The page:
Kombumerri Traditional Custodian Contributor: Uncle Graham Dillon OAM

This resource is related to the following Learning Area –

And responds to the following Enquiry Questions –

Q1.Indigenous family structures and roles and responsibilities.
Q8.Well-known Kombumerri people past and present.
Q14.What were the traditional laws, protocols and customs of the Kombumerri people?
Q17.What important roles did members of the Kombumerri people play within their community?
Q18.Compare/contrast: land use/sustainability in the past and present.
Q19.Rules in the community, decision making and managing conflict.

Resource transcript –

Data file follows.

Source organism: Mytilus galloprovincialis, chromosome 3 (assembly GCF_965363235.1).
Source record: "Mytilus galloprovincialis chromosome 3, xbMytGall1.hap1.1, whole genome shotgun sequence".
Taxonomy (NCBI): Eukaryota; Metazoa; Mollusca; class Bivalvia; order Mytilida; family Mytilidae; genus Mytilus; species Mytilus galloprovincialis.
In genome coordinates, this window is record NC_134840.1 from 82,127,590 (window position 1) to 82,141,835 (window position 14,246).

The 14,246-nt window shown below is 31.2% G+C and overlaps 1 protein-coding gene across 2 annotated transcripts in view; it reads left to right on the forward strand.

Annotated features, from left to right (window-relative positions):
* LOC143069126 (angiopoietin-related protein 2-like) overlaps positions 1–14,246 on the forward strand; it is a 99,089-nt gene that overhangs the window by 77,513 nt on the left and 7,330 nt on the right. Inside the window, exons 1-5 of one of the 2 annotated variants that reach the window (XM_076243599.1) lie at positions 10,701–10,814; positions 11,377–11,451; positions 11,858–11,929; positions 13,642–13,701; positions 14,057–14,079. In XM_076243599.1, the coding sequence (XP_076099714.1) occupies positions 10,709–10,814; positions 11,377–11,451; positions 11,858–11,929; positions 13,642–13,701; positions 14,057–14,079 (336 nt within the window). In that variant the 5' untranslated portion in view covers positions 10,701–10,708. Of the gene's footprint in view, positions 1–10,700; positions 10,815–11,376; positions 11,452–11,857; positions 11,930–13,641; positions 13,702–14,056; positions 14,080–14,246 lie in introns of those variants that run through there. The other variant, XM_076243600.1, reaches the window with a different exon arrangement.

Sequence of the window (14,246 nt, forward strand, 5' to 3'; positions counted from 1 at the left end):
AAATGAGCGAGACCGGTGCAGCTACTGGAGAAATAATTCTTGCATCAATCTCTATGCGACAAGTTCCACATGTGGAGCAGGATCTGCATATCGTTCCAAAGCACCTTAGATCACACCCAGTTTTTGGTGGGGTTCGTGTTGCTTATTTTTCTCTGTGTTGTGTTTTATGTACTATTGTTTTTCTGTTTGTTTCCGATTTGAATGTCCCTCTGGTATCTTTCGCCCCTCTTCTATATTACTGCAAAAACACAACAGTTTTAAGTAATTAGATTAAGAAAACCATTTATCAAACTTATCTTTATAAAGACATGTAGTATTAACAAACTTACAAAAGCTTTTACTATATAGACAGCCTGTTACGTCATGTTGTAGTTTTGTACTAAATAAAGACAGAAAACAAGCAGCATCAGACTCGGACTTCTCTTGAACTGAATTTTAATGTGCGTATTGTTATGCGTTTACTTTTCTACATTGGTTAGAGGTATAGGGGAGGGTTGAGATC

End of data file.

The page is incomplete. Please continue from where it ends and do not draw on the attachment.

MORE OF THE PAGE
When it came time to make a reasonably important decision that could and did affect family values… see, it’s important to recognise the value system. It doesn’t matter where you go in the world. Value system is paramount. And when it came time for a problem that affected families… who’s going to solve it? The Elders. And that’s the imperative of the Australian Aboriginal system is the Eldership system. Most important if you’ve got no rhyme and reason to solve a problem… it’s a dysfunction. And, so, in their wisdom, these old people, they knew if there’s a problem it would go to the senior. The most senior person in our case, matriarchal society, woman business. Women run the government down there along the eastern seaboard there. In our country anyway. From down there, from the Tweed up to the Kummera-kummera, Coomera river, foot of the mountains, Wanggeriburra country. And, so, they would go to the most senior person because she would have all the wisdom. Who was that? Our grandmother and before that was Warru. But, that’s another story, talking about Warru, because that was the time of the timber traders up in the mountains. And, so, things went right off course there because with colonial connections the way of the Aboriginals just gradually faded away. There was only two people who maintained… very important question here. There were two people who maintained connection to country, right? Warru and Jenny, my grandmother, our grandmother. Yep. So, when it came to decision making everyone had a little bit of a say. But the final decision after there was a joint discussion around what was best, whether it be for a single person or a family or a couple who were having a problem… Grandmother, she would say, “Well, this is how it’s got to be.” There was no dissenting, no dysfunctional conversations. Her word was final. And that’s all there was to it. And we lived there, in our limited lifespan, we lived there… did not have a problem. Because the law, and remember it was customary law, most important. And quite humbly, customary law, I think if we can apply that in many instances of today’s society, I think would help us on the sustainability of how to live life and live it more profitably and better for the children growing up.